I think one other thing it's made me reflect on in Shakespeare is the way Shakespeare so often seems to be addressing future audiences or invoking the future. In Julius Caesar there's a reference to this story being acted many times in the future, in different countries and different languages, and that reflective touch lends itself well to being played around with by science fiction by science fiction writers. And then in the sonnets too, you get reflection on how people in the future will read his lines and find them clumsy or archaic, and I think that too has almost a science fictional quality about it. I'm really stretching perhaps the term “science fictional” but there are these intriguing little glimpses into the future that Shakespeare seems to want to give us in his plays.
BOGAEV: Oh that's lovely. And it's been lovely talking with you. Thank you so much.
BROWN: Thank you.
WITMORE: Sarah Annes Brown is a professor of English Literature at Anglia Ruskin University in Cambridge, England and co-director of the university's Center for Science Fiction and Fantasy. She was interviewed by Barbara Bogaev.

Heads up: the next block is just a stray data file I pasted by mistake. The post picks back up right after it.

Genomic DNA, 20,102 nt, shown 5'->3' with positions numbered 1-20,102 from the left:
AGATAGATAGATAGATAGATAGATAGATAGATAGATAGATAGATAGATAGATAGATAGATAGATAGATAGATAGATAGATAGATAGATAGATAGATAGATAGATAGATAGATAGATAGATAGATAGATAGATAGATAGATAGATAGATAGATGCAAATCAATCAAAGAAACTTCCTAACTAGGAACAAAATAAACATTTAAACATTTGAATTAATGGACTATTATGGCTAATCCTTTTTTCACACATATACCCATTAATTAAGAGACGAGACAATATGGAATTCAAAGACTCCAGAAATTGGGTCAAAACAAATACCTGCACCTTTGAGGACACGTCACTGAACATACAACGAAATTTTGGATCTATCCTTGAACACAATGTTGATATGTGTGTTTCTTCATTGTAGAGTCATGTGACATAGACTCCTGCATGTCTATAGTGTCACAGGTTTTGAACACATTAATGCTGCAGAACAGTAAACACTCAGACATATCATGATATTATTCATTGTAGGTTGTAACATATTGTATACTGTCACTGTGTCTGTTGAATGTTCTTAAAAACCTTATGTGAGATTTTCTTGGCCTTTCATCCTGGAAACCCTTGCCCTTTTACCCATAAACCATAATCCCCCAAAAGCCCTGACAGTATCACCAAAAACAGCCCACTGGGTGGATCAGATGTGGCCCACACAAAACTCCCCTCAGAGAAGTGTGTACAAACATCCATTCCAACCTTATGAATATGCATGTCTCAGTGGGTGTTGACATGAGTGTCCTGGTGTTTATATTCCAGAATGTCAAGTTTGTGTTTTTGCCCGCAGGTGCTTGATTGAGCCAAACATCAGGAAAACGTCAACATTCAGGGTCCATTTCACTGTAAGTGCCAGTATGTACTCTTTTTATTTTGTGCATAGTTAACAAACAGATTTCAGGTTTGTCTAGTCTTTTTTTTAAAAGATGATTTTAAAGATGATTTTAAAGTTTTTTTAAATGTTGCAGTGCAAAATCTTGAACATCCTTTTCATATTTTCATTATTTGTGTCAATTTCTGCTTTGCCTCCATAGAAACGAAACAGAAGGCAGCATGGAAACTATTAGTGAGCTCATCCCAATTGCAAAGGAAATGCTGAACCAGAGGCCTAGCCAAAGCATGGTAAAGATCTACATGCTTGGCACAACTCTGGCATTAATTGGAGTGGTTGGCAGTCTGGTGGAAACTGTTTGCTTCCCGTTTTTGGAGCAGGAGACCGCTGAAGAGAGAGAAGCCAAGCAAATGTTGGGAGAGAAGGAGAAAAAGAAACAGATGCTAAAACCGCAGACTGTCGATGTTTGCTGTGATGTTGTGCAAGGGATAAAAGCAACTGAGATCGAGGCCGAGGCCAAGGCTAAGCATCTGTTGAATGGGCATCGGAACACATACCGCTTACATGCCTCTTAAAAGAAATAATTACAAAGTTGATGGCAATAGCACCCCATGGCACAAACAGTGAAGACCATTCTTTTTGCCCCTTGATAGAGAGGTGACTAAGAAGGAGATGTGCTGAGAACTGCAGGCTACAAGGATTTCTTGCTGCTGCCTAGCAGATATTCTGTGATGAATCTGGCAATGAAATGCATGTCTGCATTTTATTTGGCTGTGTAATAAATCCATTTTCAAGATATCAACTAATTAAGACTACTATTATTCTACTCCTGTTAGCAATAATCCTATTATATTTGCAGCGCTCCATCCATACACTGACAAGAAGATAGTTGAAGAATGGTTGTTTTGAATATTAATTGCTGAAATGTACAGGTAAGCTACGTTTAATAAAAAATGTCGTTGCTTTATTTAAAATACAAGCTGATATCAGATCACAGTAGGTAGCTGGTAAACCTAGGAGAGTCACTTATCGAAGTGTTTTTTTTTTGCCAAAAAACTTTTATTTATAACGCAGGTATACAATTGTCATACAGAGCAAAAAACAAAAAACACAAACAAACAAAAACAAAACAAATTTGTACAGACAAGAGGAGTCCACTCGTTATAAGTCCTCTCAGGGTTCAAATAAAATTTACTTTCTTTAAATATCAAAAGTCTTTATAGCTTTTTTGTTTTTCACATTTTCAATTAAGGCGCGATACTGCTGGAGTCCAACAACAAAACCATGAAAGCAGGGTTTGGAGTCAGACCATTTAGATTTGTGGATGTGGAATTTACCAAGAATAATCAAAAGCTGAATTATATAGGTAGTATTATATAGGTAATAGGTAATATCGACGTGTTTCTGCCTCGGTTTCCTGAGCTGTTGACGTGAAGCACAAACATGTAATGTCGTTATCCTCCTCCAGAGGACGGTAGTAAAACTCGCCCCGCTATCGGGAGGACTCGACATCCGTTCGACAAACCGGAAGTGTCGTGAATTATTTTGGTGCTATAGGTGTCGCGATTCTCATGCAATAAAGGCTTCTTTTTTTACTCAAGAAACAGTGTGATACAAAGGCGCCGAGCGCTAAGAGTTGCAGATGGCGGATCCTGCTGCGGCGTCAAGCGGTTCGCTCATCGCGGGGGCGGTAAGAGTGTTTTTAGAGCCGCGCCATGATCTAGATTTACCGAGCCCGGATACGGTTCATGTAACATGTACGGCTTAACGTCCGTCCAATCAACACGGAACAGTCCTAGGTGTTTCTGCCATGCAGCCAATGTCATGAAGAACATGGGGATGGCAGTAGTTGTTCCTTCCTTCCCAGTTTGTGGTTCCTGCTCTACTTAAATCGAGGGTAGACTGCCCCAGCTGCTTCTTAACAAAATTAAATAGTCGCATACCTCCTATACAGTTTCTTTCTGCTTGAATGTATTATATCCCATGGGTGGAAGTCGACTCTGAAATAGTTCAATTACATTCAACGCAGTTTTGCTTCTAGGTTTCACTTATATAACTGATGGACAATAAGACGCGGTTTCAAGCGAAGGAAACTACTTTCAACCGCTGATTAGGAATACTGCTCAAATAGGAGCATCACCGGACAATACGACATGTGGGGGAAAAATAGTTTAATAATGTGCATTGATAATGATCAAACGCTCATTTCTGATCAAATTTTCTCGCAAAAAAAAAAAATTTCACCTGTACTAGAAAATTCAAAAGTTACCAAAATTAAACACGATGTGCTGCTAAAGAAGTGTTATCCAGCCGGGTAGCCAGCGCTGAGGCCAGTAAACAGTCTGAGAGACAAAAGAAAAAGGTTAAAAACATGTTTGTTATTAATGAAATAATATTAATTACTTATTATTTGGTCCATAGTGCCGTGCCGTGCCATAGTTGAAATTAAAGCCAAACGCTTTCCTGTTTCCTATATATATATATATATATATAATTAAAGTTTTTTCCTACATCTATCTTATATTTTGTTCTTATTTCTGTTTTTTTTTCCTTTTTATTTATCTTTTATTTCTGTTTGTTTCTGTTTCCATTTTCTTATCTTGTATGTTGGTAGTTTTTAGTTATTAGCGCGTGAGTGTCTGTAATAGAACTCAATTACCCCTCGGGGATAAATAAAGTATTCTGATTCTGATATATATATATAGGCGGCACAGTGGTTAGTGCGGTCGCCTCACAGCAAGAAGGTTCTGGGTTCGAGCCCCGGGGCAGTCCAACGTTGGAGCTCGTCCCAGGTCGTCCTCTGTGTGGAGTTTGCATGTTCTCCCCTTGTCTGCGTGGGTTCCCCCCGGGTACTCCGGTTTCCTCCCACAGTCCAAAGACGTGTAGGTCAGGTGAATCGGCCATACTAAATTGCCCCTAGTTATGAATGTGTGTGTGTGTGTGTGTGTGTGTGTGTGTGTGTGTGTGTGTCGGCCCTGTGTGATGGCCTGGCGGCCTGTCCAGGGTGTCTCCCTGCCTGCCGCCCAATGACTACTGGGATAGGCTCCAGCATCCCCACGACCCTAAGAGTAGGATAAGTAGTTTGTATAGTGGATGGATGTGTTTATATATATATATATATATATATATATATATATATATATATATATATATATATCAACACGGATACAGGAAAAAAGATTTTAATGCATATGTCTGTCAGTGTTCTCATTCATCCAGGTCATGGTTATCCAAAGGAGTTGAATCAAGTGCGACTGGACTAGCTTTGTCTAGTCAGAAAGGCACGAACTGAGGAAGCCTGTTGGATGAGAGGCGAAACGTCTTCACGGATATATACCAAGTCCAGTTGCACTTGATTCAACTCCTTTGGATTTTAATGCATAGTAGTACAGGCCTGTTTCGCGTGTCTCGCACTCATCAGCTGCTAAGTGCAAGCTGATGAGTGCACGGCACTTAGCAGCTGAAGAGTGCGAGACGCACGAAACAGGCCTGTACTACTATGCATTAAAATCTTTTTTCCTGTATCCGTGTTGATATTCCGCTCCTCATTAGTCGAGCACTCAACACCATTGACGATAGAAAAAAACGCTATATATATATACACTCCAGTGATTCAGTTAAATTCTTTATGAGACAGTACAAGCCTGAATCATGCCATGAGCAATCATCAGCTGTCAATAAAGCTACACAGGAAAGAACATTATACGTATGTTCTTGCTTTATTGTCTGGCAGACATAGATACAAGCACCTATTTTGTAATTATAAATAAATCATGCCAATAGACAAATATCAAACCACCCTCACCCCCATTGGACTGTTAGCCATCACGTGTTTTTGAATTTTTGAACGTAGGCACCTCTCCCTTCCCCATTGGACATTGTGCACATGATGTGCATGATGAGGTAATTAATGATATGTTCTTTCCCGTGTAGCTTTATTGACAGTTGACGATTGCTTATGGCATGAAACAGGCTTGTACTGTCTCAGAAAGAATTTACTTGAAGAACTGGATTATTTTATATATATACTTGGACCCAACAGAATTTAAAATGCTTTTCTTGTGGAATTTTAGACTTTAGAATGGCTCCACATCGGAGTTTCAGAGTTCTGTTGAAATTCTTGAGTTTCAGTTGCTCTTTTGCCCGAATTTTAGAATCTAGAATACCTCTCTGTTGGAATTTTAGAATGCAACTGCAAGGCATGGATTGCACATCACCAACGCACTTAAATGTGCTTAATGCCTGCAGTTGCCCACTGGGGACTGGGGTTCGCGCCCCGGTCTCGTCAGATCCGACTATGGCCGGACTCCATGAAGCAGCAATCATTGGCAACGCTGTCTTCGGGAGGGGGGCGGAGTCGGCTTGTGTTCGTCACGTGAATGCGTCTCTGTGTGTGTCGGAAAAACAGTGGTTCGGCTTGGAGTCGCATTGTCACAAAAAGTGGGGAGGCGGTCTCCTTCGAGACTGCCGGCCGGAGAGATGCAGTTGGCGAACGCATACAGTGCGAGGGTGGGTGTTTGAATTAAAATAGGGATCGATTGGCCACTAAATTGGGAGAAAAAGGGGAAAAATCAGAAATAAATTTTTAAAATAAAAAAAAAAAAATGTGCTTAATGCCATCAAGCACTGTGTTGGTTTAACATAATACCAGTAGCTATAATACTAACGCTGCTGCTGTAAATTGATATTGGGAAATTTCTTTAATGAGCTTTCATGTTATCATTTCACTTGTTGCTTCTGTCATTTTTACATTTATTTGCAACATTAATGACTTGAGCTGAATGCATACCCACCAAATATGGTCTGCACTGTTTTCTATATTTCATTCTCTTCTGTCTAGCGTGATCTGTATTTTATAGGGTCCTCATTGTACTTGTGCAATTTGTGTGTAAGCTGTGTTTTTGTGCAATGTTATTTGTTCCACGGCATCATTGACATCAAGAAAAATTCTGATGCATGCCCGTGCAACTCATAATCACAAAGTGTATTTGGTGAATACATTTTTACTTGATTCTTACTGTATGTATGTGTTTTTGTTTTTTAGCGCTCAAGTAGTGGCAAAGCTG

"I Shall Tell You A Pretty Tale" was produced by Richard Paul. Garland Scott is the associate producer. It was edited by Gail Kern Pastor and Esther Ferington. We had help from Andrew Feliciano and Paul Luke at Voice Tracks West in Studio City, California, and Roger Chatterton at Kite Recording Studio in Cambridge, England.
If you've been enjoying Shakespeare Unlimited, I hope you'll consider reviewing the podcast on whatever platform you get the podcast from. It helps us get the word out to people who haven't heard it, people who might enjoy it. We'd really appreciate your help. Thanks.
Shakespeare Unlimited comes to you from the Folger Shakespeare Library. Home to the world's largest Shakespeare collection, the Folger is dedicated to advancing knowledge and the arts. You can find more about the Folger at our website, folger.edu. For the Folger Shakespeare Library, I'm Folger Director Michael Witmore.